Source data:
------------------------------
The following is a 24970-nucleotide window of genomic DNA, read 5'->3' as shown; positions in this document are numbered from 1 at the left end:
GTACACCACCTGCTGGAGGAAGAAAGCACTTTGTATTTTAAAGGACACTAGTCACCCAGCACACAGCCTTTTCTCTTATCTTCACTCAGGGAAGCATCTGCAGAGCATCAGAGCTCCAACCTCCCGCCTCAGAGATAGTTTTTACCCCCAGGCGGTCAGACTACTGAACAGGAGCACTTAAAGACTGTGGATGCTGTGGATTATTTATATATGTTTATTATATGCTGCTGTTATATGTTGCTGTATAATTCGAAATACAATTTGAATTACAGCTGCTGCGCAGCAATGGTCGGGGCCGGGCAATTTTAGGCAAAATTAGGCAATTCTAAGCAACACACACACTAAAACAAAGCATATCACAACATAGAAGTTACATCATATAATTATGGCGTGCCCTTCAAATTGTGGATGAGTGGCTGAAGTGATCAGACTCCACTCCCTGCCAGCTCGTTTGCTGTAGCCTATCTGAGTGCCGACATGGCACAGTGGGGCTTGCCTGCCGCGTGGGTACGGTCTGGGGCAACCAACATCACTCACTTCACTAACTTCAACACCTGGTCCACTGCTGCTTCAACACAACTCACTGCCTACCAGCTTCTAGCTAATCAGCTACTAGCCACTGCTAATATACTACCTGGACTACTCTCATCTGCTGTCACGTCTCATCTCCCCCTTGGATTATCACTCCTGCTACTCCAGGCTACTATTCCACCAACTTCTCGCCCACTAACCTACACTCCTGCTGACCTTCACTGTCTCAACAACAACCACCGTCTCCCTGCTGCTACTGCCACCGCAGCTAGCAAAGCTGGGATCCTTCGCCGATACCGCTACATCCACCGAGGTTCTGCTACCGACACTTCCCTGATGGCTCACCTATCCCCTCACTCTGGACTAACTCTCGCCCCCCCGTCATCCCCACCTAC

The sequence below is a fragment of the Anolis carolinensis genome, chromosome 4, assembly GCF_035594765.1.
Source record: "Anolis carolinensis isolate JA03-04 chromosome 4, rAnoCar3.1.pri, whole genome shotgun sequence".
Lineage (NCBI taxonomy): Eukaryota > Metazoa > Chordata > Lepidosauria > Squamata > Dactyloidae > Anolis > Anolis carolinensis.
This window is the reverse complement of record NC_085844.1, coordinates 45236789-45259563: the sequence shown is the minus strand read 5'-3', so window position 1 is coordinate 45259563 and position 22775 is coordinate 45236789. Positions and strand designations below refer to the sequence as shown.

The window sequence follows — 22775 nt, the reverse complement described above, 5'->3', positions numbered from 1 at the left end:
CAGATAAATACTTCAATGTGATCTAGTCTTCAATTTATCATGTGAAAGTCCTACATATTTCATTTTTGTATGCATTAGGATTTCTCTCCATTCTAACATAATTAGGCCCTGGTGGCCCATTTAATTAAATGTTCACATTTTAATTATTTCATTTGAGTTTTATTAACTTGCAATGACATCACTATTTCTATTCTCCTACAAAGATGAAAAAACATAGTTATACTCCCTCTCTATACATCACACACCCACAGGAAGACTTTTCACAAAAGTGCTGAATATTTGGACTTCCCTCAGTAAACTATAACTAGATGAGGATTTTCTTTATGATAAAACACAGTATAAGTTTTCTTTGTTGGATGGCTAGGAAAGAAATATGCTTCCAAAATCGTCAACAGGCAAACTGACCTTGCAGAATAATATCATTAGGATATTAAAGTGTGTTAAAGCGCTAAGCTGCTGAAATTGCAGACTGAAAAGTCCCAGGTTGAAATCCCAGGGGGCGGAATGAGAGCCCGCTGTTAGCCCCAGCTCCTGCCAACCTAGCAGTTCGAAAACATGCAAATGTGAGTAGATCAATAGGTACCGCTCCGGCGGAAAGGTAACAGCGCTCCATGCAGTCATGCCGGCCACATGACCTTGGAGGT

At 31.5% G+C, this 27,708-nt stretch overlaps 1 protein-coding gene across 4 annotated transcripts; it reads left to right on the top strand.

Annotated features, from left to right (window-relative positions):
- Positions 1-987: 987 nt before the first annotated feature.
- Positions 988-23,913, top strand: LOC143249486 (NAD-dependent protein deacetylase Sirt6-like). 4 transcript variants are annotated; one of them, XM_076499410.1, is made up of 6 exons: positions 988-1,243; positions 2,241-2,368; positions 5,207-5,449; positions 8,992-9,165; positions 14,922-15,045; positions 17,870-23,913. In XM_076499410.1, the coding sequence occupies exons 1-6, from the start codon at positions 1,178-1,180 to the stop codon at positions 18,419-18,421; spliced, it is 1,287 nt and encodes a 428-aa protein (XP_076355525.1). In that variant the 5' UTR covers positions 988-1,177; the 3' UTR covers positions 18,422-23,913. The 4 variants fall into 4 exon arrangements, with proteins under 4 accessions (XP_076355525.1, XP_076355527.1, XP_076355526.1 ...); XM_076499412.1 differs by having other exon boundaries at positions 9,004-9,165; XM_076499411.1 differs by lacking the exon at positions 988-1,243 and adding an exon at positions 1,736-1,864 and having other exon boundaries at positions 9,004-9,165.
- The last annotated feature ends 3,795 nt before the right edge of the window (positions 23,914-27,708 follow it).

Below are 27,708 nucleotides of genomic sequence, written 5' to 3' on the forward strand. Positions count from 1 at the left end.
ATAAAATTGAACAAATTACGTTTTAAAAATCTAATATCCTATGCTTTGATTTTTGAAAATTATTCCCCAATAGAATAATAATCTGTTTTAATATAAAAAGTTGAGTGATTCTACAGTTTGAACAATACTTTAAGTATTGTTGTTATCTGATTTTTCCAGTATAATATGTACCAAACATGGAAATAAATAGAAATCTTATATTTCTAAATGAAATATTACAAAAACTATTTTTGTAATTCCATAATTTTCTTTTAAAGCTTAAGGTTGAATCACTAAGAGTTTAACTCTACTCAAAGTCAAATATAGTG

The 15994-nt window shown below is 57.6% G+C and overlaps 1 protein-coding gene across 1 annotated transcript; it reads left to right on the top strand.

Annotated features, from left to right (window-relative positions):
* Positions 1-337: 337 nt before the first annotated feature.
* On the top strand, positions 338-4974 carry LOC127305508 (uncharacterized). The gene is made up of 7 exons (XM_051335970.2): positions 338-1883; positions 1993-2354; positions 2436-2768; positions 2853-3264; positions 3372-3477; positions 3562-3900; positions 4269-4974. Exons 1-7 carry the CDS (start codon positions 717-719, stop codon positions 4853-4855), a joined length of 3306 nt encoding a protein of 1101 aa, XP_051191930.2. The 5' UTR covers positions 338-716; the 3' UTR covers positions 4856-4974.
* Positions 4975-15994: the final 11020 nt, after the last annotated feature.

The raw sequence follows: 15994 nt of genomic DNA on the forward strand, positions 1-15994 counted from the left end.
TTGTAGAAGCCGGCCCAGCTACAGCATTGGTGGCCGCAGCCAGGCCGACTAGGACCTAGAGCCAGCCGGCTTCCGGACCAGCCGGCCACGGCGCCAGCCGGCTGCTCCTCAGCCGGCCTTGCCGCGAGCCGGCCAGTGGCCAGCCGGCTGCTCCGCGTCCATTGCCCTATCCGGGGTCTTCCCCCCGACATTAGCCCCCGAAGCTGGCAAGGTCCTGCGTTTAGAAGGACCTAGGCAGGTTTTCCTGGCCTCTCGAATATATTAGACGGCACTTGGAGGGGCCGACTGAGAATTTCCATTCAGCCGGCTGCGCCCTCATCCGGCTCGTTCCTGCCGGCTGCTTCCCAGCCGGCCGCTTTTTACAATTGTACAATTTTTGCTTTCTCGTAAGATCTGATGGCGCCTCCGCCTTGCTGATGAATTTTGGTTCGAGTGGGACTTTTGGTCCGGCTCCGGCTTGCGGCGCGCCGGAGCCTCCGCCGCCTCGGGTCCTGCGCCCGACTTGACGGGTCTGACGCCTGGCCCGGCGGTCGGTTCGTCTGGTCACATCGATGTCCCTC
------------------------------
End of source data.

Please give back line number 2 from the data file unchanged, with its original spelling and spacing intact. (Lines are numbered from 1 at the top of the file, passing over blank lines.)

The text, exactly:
GTACACCACCTGCTGGAGGAAGAAAGCACTTTGTATTTTAAAGGACACTAGTCACCCAGCACACAGCCTTTTCTCTTATCTTCACTCAGGGAAGCATCTGCAGAGCATCAGAGCTCCAACCTCCCGCCTCAGAGATAGTTTTTACCCCCAGGCGGTCAGACTACTGAACAGGAGCACTTAAAGACTGTGGATGCTGTGGATTATTTATATATGTTTATTATATGCTGCTGTTATATGTTGCTGTATAATTCGAAATACAATTTGAATTACAGCTGCTGCGCAGCAATGGTCGGGGCCGGGCAATTTTAGGCAAAATTAGGCAATTCTAAGCAACACACACACTAAAACAAAGCATATCACAACATAGAAGTTACATCATATAATTATGGCGTGCCCTTCAAATTGTGGATGAGTGGCTGAAGTGATCAGACTCCACTCCCTGCCAGCTCGTTTGCTGTAGCCTATCTGAGTGCCGACATGGCACAGTGGGGCTTGCCTGCCGCGTGGGTACGGTCTGGGGCAACCAACATCACTCACTTCACTAACTTCAACACCTGGTCCACTGCTGCTTCAACACAACTCACTGCCTACCAGCTTCTAGCTAATCAGCTACTAGCCACTGCTAATATACTACCTGGACTACTCTCATCTGCTGTCACGTCTCATCTCCCCCTTGGATTATCACTCCTGCTACTCCAGGCTACTATTCCACCAACTTCTCGCCCACTAACCTACACTCCTGCTGACCTTCACTGTCTCAACAACAACCACCGTCTCCCTGCTGCTACTGCCACCGCAGCTAGCAAAGCTGGGATCCTTCGCCGATACCGCTACATCCACCGAGGTTCTGCTACCGACACTTCCCTGATGGCTCACCTATCCCCTCACTCTGGACTAACTCTCGCCCCCCCGTCATCCCCACCTAC